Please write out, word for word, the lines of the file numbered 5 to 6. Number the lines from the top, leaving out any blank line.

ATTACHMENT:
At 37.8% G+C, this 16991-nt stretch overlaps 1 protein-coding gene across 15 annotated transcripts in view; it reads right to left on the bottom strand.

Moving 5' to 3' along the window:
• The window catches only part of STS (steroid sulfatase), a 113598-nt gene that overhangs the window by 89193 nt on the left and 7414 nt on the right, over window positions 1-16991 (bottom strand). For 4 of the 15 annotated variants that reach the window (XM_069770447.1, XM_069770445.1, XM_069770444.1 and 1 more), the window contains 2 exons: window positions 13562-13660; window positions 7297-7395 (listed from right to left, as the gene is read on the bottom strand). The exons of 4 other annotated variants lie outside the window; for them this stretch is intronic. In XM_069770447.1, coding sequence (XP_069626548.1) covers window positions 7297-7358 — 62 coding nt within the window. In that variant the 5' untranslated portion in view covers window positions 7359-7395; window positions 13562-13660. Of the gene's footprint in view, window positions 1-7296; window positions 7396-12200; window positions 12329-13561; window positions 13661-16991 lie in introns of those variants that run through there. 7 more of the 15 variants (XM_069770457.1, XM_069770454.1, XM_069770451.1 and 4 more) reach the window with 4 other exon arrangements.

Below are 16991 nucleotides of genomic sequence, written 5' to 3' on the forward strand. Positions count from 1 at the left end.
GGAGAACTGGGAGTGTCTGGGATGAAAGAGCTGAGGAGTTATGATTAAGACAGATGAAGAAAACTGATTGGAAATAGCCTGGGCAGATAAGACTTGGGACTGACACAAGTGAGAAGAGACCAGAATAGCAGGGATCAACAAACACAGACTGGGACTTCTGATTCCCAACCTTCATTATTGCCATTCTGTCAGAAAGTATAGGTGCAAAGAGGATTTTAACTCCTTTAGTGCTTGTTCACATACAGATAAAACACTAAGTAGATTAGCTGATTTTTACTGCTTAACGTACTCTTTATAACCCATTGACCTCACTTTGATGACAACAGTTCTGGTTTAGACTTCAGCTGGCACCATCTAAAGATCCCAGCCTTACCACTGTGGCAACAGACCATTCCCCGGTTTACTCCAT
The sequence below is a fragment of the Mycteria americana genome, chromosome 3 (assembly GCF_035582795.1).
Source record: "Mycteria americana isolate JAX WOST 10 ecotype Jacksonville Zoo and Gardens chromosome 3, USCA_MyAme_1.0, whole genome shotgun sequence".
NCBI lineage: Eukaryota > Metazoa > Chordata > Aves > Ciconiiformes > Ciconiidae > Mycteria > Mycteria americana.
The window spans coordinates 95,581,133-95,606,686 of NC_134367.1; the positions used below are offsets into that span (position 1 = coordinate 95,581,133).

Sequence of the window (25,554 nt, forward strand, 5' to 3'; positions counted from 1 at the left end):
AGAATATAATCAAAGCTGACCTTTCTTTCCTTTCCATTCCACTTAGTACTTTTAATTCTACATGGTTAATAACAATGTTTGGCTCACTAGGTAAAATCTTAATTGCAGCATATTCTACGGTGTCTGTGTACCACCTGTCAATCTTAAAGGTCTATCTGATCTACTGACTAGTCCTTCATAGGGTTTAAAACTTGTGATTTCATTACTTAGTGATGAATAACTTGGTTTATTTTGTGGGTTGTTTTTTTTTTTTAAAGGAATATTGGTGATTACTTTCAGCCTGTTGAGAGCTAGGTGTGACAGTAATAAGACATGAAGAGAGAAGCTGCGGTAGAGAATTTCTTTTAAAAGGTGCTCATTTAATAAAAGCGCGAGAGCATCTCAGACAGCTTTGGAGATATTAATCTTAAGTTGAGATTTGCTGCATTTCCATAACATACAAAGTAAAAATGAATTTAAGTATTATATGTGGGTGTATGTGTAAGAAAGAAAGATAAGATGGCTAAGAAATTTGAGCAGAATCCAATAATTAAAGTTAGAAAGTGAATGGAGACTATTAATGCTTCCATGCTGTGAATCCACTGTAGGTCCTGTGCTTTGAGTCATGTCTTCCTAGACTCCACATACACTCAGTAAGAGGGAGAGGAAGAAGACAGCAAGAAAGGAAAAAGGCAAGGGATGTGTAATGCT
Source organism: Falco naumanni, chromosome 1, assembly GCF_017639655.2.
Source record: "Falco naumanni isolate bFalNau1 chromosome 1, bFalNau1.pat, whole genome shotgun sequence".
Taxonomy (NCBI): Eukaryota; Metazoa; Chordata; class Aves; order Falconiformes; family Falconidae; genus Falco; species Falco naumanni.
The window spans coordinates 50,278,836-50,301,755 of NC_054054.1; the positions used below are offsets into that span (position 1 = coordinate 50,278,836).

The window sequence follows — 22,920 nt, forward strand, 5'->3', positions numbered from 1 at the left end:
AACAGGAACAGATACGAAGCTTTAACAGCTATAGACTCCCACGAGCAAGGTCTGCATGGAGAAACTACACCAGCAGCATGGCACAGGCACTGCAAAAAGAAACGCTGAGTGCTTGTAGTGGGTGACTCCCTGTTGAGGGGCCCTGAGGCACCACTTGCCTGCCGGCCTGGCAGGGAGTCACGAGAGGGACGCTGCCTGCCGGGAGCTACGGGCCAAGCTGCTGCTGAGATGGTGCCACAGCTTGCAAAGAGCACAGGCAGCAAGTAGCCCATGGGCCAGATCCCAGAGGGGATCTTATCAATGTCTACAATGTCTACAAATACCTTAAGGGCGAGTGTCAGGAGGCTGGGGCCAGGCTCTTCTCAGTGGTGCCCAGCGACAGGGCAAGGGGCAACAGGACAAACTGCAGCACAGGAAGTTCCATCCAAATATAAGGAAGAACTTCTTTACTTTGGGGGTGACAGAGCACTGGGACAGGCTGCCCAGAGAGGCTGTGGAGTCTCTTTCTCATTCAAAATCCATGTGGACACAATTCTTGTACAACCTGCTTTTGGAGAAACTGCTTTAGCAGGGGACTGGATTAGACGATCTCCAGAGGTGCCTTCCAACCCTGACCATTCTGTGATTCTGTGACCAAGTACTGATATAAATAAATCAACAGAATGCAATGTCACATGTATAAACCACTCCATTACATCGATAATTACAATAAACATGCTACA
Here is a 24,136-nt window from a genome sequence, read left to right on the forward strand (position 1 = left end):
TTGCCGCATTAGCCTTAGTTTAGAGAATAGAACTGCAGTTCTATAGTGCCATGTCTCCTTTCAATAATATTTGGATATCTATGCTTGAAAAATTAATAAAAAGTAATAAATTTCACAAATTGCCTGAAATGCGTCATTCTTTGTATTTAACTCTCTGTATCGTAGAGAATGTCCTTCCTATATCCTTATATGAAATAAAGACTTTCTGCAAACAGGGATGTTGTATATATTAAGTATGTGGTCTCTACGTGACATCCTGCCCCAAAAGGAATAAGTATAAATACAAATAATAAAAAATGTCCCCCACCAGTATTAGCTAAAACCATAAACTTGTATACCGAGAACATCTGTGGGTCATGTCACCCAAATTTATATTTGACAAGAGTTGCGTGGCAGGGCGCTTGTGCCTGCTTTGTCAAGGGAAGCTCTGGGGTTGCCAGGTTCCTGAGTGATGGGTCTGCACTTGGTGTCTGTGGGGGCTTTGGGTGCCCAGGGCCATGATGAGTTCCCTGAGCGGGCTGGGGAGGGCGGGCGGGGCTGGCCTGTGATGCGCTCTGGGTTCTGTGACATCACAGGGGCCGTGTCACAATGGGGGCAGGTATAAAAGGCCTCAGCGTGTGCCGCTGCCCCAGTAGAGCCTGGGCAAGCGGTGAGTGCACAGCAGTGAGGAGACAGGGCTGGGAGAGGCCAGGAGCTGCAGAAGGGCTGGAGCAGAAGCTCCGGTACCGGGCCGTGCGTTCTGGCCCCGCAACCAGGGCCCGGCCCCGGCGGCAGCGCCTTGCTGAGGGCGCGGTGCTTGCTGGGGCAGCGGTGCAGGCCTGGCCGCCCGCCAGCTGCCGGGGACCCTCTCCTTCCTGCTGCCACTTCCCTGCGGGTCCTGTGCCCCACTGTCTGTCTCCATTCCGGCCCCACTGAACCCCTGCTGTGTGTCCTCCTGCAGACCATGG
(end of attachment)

GGAGAACTGGGAGTGTCTGGGATGAAAGAGCTGAGGAGTTATGATTAAGACAGATGAAGAAAACTGATTGGAAATAGCCTGGGCAGATAAGACTTGGGACTGACACAAGTGAGAAGAGACCAGAATAGCAGGGATCAACAAACACAGACTGGGACTTCTGATTCCCAACCTTCATTATTGCCATTCTGTCAGAAAGTATAGGTGCAAAGAGGATTTTAACTCCTTTAGTGCTTGTTCACATACAGATAAAACACTAAGTAGATTAGCTGATTTTTACTGCTTAACGTACTCTTTATAACCCATTGACCTCACTTTGATGACAACAGTTCTGGTTTAGACTTCAGCTGGCACCATCTAAAGATCCCAGCCTTACCACTGTGGCAACAGACCATTCCCCGGTTTACTCCAT
The sequence below is a fragment of the Mycteria americana genome, chromosome 3 (assembly GCF_035582795.1).